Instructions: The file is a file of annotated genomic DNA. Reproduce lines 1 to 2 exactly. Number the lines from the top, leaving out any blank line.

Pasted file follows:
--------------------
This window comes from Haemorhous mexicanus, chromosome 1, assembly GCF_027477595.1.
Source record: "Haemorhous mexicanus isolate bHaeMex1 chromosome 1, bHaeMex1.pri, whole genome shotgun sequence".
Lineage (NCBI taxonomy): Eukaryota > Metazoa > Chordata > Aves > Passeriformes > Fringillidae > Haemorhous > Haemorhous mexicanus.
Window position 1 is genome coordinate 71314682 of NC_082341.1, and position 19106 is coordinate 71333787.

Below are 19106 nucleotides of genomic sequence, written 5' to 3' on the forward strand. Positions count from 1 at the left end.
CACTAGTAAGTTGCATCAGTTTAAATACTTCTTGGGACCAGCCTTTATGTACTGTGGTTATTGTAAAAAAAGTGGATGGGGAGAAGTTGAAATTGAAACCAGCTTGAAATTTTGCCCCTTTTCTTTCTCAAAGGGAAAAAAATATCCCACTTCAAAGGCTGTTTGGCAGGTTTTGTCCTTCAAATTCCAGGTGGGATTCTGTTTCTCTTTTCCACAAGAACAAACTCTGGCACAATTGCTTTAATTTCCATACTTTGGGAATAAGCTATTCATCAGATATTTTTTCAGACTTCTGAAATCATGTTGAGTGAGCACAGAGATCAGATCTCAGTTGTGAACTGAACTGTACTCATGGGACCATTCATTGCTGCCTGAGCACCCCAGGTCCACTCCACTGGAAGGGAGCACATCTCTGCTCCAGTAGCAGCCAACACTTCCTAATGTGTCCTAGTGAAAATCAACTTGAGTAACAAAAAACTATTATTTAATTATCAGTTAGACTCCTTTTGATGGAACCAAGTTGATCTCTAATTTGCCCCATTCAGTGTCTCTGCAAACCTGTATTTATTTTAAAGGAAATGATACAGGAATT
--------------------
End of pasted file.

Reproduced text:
This window comes from Haemorhous mexicanus, chromosome 1, assembly GCF_027477595.1.
Source record: "Haemorhous mexicanus isolate bHaeMex1 chromosome 1, bHaeMex1.pri, whole genome shotgun sequence".